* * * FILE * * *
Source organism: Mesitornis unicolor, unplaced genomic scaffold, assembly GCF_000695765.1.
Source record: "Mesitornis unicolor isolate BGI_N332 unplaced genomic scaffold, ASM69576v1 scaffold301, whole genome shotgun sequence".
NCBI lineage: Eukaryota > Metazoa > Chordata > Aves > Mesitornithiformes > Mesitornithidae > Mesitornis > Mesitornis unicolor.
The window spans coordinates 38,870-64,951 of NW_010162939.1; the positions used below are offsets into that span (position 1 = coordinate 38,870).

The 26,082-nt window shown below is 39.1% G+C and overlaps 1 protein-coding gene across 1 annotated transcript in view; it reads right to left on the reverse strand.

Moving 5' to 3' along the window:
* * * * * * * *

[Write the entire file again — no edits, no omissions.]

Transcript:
Source organism: Mesitornis unicolor, unplaced genomic scaffold, assembly GCF_000695765.1.
Source record: "Mesitornis unicolor isolate BGI_N332 unplaced genomic scaffold, ASM69576v1 scaffold301, whole genome shotgun sequence".
NCBI lineage: Eukaryota > Metazoa > Chordata > Aves > Mesitornithiformes > Mesitornithidae > Mesitornis > Mesitornis unicolor.
The window spans coordinates 38,870-64,951 of NW_010162939.1; the positions used below are offsets into that span (position 1 = coordinate 38,870).

The 26,082-nt window shown below is 39.1% G+C and overlaps 1 protein-coding gene across 1 annotated transcript in view; it reads right to left on the reverse strand.

Moving 5' to 3' along the window: